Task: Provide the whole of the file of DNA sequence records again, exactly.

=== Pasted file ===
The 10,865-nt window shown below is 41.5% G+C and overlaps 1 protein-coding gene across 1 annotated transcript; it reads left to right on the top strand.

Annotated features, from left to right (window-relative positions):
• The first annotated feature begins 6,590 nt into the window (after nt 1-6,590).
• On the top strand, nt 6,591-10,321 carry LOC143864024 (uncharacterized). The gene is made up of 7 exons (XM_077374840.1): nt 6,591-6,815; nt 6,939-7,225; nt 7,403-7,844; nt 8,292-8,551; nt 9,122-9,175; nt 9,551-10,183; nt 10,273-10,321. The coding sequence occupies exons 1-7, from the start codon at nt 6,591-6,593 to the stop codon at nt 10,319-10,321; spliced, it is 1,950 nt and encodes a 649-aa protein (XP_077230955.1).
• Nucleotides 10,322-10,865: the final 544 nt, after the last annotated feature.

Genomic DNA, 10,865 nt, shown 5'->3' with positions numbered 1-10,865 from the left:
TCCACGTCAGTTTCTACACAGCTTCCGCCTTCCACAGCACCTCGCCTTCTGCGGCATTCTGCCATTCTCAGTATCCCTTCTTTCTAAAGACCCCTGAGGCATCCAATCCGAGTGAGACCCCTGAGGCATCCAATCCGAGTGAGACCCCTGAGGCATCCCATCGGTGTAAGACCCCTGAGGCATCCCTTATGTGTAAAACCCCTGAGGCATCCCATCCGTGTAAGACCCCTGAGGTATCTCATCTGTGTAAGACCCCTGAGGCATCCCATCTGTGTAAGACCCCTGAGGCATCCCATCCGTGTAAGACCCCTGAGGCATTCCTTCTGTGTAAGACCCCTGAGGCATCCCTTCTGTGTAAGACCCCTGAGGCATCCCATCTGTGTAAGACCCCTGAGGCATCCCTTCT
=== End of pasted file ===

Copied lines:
The 10,865-nt window shown below is 41.5% G+C and overlaps 1 protein-coding gene across 1 annotated transcript; it reads left to right on the top strand.

Annotated features, from left to right (window-relative positions):
• The first annotated feature begins 6,590 nt into the window (after nt 1-6,590).
• On the top strand, nt 6,591-10,321 carry LOC143864024 (uncharacterized). The gene is made up of 7 exons (XM_077374840.1): nt 6,591-6,815; nt 6,939-7,225; nt 7,403-7,844; nt 8,292-8,551; nt 9,122-9,175; nt 9,551-10,183; nt 10,273-10,321. The coding sequence occupies exons 1-7, from the start codon at nt 6,591-6,593 to the stop codon at nt 10,319-10,321; spliced, it is 1,950 nt and encodes a 649-aa protein (XP_077230955.1).
• Nucleotides 10,322-10,865: the final 544 nt, after the last annotated feature.

Genomic DNA, 10,865 nt, shown 5'->3' with positions numbered 1-10,865 from the left:
TCCACGTCAGTTTCTACACAGCTTCCGCCTTCCACAGCACCTCGCCTTCTGCGGCATTCTGCCATTCTCAGTATCCCTTCTTTCTAAAGACCCCTGAGGCATCCAATCCGAGTGAGACCCCTGAGGCATCCAATCCGAGTGAGACCCCTGAGGCATCCCATCGGTGTAAGACCCCTGAGGCATCCCTTATGTGTAAAACCCCTGAGGCATCCCATCCGTGTAAGACCCCTGAGGTATCTCATCTGTGTAAGACCCCTGAGGCATCCCATCTGTGTAAGACCCCTGAGGCATCCCATCCGTGTAAGACCCCTGAGGCATTCCTTCTGTGTAAGACCCCTGAGGCATCCCTTCTGTGTAAGACCCCTGAGGCATCCCATCTGTGTAAGACCCCTGAGGCATCCCTTCT